Medical experts explain which masks are best for smoky conditions, COVID-19

Bay Area

SAN FRANCISCO, Calif. (KRON) – Between wildfire smoke and COVID, medical experts say it’s never been more important to wear a mask but the internet is filled with multitudes of different kinds of masks, so which one is best.  

Experts say if the issue is smoke caused by wildfires, N95’s should be your choice because they are best to filter out the smoke particles that can cause a variety of health problems, and increase your risk of COVID-19. 

“Studies have shown just being exposed to wildfire smoke can increase your chances of getting COVID and were responsible for thousands of deaths in Washington Oregon and California during wildfire season of 2020,” Dr. Peter Chin-Hong said.  

But UCSF Infectious Disease Specialist Dr. Peter Chin-Hong says the N95 you select, should not be one that has a valve in front. 

“They are one-way valves, meaning you are protected when you breathe in the air, but somebody is not protected from you so although good for wildfire and construction, not good for covid protection of your community,” Dr. Chin-Hong said.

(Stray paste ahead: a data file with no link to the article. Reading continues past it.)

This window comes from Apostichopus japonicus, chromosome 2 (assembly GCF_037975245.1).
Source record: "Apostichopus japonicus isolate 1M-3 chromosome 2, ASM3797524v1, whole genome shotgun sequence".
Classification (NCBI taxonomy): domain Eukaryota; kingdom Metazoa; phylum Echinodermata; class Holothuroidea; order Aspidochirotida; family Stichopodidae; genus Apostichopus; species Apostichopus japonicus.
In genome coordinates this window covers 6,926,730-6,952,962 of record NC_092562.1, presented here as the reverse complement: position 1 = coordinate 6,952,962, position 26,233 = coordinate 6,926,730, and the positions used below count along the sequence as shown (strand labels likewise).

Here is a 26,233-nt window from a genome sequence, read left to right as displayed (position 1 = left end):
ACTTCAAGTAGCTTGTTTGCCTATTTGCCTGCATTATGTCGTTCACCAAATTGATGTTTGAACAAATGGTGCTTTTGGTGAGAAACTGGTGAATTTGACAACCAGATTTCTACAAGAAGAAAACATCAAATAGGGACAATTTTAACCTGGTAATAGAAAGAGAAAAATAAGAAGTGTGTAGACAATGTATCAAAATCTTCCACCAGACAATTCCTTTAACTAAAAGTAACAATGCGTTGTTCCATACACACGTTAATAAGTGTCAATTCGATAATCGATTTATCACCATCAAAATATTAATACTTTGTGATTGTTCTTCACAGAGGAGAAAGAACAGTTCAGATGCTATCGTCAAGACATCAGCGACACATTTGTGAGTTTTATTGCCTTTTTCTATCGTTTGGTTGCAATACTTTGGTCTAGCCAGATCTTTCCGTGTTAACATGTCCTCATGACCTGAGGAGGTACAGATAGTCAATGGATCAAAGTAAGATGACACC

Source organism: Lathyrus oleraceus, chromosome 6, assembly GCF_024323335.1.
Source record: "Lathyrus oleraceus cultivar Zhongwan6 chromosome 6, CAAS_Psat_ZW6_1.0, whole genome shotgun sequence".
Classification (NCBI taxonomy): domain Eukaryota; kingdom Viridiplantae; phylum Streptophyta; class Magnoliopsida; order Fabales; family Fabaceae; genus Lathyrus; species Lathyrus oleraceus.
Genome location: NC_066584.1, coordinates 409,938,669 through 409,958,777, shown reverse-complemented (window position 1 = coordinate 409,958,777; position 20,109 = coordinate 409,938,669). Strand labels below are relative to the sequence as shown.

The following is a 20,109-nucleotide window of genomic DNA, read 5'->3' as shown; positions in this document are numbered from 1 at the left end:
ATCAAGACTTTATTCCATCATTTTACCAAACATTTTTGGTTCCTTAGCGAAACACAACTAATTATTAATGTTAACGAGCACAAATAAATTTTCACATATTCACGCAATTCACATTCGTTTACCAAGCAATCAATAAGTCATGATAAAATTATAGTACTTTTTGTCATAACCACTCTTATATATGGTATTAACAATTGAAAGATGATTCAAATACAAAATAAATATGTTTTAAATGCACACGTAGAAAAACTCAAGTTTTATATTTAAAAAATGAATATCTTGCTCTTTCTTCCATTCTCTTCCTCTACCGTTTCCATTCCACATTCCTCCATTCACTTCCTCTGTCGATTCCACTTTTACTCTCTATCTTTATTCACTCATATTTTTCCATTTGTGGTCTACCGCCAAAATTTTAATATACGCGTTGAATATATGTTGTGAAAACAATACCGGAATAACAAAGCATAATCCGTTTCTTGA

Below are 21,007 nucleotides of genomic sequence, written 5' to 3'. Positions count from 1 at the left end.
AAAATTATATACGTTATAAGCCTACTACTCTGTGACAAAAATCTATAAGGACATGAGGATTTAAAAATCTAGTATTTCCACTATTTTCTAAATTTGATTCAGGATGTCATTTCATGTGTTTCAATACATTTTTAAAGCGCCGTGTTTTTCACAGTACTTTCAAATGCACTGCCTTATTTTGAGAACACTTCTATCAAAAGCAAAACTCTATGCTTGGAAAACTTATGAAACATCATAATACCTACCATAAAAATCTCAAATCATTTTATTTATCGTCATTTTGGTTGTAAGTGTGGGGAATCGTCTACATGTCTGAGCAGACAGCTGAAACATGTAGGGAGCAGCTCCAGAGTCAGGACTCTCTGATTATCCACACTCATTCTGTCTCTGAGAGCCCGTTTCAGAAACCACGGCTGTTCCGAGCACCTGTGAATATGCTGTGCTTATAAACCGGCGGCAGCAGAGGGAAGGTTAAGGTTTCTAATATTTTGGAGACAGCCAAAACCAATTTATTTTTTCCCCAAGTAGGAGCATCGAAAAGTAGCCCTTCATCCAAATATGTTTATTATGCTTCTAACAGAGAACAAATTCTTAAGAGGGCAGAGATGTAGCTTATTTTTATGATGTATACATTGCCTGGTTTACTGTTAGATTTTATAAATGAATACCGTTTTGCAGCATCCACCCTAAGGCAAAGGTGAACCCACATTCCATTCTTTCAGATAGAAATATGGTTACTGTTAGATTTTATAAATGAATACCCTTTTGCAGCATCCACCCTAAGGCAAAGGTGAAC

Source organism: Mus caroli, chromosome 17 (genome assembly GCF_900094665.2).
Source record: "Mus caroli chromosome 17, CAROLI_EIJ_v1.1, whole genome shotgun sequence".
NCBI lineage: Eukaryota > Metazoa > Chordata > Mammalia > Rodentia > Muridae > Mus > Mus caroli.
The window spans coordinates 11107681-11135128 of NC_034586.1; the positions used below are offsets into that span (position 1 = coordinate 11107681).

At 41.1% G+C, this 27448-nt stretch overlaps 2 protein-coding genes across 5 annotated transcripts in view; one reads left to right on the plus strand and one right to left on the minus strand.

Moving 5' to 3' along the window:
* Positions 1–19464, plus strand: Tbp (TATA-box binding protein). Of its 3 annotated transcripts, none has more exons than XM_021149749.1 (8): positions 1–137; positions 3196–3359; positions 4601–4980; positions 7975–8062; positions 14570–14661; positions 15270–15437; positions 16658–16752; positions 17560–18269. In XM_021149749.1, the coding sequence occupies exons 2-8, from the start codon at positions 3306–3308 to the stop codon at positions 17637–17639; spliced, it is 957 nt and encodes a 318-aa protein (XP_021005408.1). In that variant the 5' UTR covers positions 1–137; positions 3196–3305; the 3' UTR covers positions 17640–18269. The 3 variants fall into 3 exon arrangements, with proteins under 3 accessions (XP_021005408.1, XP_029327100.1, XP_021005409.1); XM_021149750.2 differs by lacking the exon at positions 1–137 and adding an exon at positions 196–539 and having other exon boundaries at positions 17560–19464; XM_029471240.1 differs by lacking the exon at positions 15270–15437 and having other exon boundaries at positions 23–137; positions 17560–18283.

If smoke is not an issue, medical experts say N95’s remain your best protection from COVID-19 and should be used when working indoors where there’s poor ventilation.  

However, they can be uncomfortable and make breathing more difficult.  

If ventilation is good or if your indoor activity is brief such as for grocery shopping, experts say KN95’s, made in China may be more comfortable and do the trick but there are still other options. 

“You can get a surgical mask, fit it over your face and then get a cloth mask and put it over your surgical mask, the so-called double masking,” Dr. John Swartzberg said.  

UC Berkeley Infectious Disease Specialist Dr. John Swartzberg says this type of double masking can be effective as well. 

“That gives two barriers and it also gives you tighter seal because a surgical mask will seal in one place and a cloth will seal in another so it gives you a tighter seal so you are not sucking the air in,” Dr. Swartzberg said.  

While there is a different mask for specific circumstances, medical experts say the key thing is to make sure you wear one, especially inside.

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